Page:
Italy's 51-day political crisis is over and Prime Minister designate, Guilio Andreotti has started to draw up a list of cabinet ministers for his new Communist-backed government.
GV EXT: Palazzo Chigi in Rome.
SCU: Prime Minister Designate Guilio Andreotti speaking to newsmen and entering car.
GV INT: Parliament building with Socialist party secretary Bettino Craxi (centre) and Christian party secretary Benigno (on his left) seated at meeting. ZOOM & PAN TO meeting in progress.
SV INT: Palazzo Chigi with Enrico Berlinguer (centre) leaving elevator and entering meeting.
GV & CU: Berlinguer seated at table during meeting. (3 SHOTS)
The new government's programme will be put before the Senate (the Upper House) on Monday, 20 March, and the five parties of the ruling majority are expected to endorse it on Wednesday 22 March. The five parties forming the new parliament majority are the Christian Democrats, the Social Democrats, the Socialists, Republicans and Communists.
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Background: Italy's 51-day political crisis is over and Prime Minister designate, Guilio Andreotti has started to draw up a list of cabinet ministers for his new Communist-backed government. Signor Andreotti reached agreement with party leaders on Wednesday (8 March), and informed sources say that the cabinet list he presents to President Giovanni might well include some non-party experts.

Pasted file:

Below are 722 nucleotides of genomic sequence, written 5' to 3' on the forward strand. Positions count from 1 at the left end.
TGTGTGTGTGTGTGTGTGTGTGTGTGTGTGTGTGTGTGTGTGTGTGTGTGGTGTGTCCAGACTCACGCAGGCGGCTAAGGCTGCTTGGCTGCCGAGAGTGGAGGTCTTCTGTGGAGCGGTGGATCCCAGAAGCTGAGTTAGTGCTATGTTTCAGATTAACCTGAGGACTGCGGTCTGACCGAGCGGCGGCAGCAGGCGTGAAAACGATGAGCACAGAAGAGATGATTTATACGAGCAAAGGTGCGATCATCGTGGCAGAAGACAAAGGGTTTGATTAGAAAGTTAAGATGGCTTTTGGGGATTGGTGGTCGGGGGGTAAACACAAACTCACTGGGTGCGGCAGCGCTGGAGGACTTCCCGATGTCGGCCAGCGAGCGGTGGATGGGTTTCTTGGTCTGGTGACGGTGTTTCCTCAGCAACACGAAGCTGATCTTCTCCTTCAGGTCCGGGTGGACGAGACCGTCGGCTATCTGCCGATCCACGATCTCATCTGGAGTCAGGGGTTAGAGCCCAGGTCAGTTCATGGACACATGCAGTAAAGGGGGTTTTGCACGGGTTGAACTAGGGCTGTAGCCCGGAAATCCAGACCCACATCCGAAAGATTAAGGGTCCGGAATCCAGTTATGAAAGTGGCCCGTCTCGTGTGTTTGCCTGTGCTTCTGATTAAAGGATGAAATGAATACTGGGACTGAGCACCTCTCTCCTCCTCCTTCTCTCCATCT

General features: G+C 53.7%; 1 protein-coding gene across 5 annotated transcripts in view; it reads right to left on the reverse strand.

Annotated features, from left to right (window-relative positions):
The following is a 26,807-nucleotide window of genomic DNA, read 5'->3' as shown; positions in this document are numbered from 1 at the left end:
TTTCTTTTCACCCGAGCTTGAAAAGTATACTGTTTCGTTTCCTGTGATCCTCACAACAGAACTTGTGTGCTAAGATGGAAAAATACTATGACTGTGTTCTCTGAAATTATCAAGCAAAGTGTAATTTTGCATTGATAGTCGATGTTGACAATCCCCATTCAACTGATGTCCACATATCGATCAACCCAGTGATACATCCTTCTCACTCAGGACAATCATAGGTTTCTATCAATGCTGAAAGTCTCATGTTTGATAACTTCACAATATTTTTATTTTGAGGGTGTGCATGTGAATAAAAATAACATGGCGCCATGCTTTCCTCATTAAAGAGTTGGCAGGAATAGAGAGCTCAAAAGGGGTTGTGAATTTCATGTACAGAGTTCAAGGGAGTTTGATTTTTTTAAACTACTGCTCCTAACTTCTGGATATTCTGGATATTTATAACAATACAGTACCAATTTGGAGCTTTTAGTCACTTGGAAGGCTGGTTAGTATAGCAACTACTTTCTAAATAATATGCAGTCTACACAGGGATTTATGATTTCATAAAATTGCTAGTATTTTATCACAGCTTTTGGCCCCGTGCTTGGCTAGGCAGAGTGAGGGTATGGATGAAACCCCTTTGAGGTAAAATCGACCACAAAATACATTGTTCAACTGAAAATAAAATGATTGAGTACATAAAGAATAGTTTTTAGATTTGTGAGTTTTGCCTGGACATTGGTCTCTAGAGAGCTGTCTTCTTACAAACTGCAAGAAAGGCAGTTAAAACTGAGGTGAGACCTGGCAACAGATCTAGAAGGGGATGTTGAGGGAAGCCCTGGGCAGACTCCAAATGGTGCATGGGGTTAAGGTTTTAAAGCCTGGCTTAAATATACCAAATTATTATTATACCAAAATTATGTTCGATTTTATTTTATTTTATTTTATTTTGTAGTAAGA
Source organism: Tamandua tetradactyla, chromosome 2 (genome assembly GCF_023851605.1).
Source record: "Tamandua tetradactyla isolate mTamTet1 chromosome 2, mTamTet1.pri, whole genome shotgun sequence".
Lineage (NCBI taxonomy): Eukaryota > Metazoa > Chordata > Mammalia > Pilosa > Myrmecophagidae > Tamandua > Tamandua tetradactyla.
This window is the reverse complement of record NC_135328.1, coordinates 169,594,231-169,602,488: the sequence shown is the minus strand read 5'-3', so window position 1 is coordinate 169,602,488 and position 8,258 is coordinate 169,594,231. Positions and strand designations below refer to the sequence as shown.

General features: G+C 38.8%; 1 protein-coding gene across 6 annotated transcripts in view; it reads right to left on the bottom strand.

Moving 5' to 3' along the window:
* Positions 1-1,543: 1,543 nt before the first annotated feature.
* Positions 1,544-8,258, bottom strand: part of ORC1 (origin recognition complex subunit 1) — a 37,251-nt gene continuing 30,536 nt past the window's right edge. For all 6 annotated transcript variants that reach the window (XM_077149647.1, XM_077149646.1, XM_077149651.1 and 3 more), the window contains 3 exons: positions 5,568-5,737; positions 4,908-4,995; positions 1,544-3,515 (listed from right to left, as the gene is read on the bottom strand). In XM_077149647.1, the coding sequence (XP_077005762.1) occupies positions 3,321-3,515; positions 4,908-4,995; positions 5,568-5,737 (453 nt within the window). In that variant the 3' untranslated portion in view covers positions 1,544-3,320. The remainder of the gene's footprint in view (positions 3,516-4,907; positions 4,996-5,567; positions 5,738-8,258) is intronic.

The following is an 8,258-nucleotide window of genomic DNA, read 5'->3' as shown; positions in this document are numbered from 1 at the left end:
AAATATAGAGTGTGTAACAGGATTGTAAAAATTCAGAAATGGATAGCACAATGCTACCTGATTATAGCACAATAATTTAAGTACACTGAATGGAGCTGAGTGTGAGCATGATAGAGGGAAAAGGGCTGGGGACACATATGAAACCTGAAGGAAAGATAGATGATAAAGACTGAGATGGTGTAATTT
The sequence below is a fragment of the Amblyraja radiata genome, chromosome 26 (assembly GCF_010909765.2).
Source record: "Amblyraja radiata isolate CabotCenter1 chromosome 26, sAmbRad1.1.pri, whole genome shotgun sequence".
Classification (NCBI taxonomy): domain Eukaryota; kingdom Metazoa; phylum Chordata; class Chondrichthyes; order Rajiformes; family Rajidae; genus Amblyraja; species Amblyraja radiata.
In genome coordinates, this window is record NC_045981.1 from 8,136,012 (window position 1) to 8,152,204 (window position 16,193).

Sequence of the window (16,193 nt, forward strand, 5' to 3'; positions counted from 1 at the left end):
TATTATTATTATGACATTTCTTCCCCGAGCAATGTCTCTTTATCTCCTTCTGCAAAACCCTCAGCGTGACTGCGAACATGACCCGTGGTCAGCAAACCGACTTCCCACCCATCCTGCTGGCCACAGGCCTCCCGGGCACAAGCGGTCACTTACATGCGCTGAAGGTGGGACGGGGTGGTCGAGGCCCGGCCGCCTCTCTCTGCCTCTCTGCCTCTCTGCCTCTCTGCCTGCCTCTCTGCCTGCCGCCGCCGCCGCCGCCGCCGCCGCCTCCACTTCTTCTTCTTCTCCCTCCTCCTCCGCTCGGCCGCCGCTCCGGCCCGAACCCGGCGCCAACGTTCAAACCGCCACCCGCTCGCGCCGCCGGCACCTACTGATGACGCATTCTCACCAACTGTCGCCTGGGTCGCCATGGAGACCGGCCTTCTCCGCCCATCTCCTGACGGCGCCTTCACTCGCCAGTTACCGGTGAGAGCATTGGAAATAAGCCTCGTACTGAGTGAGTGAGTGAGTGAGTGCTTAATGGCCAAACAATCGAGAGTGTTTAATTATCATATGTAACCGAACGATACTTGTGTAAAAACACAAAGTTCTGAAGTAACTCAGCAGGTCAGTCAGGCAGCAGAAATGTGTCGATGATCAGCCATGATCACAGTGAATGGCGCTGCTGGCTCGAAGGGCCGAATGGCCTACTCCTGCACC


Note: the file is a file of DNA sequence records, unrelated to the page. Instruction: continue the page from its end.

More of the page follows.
SYNOPSIS: After a lengthy meeting at Government headquarters with representatives of the Republican, Social Democrat, Socialist and Communist parties, Signor Andreotti, the Christian Democrat leader, told newsmen that he had a mandate to form a new government. Signor Andreotti, a veteran of three previous administrations, plans to hold his first cabinet meeting on Wednesday (15 March).
Socialist party secretary Bettino Craxi and his colleagues are said to favour the new government including non-political experts, who would have responsibility for such things as finance. They are reported as seeing no reason for a coalition, believing that the important thing is for all parties to have a say in legislation. The main thrust of the new government will be directed at tackling Italy's chronic economic problems and the continuing threat of politics violence.
At Wednesday's meeting at the Palazzo Chigi, Communist party secretary, Enrico Berlinguer, only agreed to support Signor Andreotti after winning assurances that the Communists would have a clear role in the government majority in parliament. This means that for the first time since 1947 the Italian Communists, the largest Marxist party in Western Europe, will be voting for the government. The Communists have hailed the new arrangement as a breakthrough, which brings them a step closer to their aim of power-sharing in Italy. But hardline Christian Democrats argue that they have suffered a set-back because they failed to win any cabinet posts.